Some shocking childhood obesity facts
Childhood is the time when a person's foundations are taking root and health habits for later in life are formed, which is why recent childhood obesity statistics are alarming.
Rates of childhood and adolescent obesity have tripled in the past 30 years, putting millions of people at a greater risk of having severe medical conditions later in life.
While there is hope through education, diet, and physical activity, children who are obese or extremely obese during early childhood are also likely to be obese during middle or late childhood and adulthood.
While childhood obesity can be caused by genetic factors, most often, it is due to diets high in sugar, fat, and sodium, and little to no daily exercise.
Childhood obesity has more than doubled in children and tripled in adolescents in the past 30 years. The percentage of children aged 6-11 in the US who were obese increased from 7 percent in 1980, to nearly 18 percent in 2010. In 2010, more than one-third of children and adolescents were overweight or obese.
Children have very different body compositions and structure, meaning that just because a child has extra weight, doesn't mean they are overweight or obese.
If you are worried about a child's weight, consult the Center for Disease Control's (CDC) growth chart, calculate the child's body mass index (BMI), or schedule a doctor's appointment.
It's no surprise that diet and lack of physical activity are the main culprits in the world's childhood obesity problem.
One of the many disturbing childhood obesity facts is that less than 10 percent of US schools offer physical education classes. The CDC has also found that 25 percent or more of children don't participate in any physical activity at home or at school.
Encourage and help a child find a sport they enjoy, or incorporate physical activity into family time by going on bike rides, hiking, swimming, and canoeing.
If you give a child unlimited access to snacks, deserts, and fast food, there is a high chance they'll over-eat. Children have little consciousness of how their eating habits will affect them later on, which is why they need adults and older peers to help them make healthy choices and limit their access to unhealthy foods.
Sweets, snacks, and fast foods are targeted at children, but to foster healthy growth, they need nutritious foods – just as much as any other person! Just because they are children, doesn't mean they are invulnerable to gaining weight and health issues.
Help children make healthier choices, and educate them about the negative nutritional effects of foods high in fat and sugar.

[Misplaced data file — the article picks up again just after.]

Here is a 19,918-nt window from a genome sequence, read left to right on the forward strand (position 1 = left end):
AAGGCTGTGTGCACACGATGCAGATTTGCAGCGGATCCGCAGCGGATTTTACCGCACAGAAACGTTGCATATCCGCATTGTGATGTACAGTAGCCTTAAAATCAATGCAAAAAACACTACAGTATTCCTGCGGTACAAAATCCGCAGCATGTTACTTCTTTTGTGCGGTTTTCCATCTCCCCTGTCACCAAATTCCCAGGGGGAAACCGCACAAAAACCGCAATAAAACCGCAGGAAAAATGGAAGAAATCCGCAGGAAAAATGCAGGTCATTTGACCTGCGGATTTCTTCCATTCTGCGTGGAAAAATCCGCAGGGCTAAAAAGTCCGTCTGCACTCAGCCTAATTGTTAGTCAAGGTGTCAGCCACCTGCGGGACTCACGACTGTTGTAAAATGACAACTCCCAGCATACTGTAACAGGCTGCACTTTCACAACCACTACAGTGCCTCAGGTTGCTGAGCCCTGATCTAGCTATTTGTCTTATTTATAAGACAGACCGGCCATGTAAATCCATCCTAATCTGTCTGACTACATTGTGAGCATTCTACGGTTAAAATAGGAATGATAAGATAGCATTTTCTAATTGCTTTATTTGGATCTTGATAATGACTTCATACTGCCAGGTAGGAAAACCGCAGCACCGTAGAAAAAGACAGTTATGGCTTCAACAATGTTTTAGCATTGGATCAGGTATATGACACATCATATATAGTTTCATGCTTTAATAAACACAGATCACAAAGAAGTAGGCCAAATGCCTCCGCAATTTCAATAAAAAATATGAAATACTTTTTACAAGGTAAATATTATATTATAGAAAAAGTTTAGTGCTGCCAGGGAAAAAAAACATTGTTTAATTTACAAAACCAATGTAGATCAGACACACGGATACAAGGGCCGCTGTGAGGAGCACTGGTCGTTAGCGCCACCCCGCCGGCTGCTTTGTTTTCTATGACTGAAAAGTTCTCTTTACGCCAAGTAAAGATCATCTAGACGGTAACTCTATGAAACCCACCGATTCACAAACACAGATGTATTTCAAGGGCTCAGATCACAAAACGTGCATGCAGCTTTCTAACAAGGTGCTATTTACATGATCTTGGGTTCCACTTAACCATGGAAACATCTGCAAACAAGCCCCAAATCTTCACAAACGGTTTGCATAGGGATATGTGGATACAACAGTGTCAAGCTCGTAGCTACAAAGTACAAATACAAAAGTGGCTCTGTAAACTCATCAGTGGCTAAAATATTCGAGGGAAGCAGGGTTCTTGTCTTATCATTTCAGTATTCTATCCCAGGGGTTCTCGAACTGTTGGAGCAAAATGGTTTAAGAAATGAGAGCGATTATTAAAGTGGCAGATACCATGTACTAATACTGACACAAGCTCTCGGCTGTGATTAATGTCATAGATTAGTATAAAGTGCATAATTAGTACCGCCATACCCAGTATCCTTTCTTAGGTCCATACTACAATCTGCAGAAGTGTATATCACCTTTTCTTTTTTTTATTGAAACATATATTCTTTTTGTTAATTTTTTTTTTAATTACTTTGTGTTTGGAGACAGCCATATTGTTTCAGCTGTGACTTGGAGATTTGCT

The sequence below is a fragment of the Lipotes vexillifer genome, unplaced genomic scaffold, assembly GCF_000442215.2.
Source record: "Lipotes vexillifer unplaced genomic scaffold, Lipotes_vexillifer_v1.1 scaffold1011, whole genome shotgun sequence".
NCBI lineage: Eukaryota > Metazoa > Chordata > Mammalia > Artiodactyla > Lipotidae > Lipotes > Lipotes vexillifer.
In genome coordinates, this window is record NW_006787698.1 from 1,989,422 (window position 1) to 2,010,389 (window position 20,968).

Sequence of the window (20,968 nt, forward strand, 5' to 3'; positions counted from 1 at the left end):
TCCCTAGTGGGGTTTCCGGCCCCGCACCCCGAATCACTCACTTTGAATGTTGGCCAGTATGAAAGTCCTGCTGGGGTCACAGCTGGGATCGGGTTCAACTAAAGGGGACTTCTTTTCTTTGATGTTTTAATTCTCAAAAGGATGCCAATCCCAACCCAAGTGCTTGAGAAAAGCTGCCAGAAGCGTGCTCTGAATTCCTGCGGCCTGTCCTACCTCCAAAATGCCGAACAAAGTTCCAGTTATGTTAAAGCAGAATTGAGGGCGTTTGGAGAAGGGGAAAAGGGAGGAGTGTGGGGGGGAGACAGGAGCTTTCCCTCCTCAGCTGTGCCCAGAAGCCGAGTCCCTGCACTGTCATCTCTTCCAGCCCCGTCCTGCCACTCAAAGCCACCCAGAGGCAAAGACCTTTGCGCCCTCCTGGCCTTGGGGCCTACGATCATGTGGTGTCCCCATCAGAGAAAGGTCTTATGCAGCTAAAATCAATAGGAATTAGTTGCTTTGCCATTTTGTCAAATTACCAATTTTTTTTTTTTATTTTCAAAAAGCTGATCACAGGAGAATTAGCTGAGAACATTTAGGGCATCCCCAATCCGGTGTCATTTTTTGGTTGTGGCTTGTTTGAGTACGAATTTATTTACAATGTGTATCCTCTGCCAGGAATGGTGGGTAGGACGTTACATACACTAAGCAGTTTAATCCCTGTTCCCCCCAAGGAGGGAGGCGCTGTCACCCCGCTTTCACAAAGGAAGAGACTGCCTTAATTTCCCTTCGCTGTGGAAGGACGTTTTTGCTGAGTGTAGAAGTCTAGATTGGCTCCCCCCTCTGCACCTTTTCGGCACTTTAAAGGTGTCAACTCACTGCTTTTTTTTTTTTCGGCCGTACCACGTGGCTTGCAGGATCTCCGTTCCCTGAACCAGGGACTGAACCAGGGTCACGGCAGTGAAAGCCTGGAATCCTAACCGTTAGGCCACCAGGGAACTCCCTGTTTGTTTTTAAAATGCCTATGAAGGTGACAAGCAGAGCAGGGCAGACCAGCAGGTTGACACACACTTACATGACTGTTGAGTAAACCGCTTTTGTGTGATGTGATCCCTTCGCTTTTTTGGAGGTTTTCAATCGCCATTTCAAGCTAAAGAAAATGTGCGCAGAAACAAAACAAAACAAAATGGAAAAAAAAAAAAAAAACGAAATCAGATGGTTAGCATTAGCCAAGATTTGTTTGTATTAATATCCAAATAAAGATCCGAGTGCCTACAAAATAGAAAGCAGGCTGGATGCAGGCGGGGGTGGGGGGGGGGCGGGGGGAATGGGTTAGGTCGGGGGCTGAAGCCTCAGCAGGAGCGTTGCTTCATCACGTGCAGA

Don't restrict a child's food intake, as this can lead to body image issues and anorexia later in life, instead, help them read nutrition facts and steer them towards healthier snacks.
It can be easy to overlook or make an excuse for a child's obesity, but an obese child is at risk for very serious medical issues.
First, most overweight and obese children are at risk for becoming victims of bullying, low self-esteem, and depression. Children facing these societal and mental problems so early in life are at risk for psychological issues in adulthood, including anxiety and further depression.
Studies have shown that over 60 percent of obese children have at least one risk factor for heart disease, such as high blood pressure, diabetes, little or no physical activity, or high cholesterol. Over 30 percent of children have two or more heart disease risk factors. A few decades ago, this was virtually unheard of.
At one point in time, Diabetes Type 2 was called "Adult-Onset Diabetes". New childhood obesity facts have all but disproven this, with nearly 200,000 cases of childhood Diabetes Type 2 in the US alone.
Type 2 diabetes can lead to devastating health effects, such as heart disease, stroke, kidney failure, and poor circulation in the limbs, which can lead to wounds that won't heal, infection, and need for amputation.
Increasing the amount of daily exercise for children and limiting their access to sugary, high-fat foods can effectively eliminate almost all cases of childhood-onset Diabetes Type 2.
Children shouldn't be facing the medical issues adults decades older than them face. Childhood obesity is an issue we can all help prevent.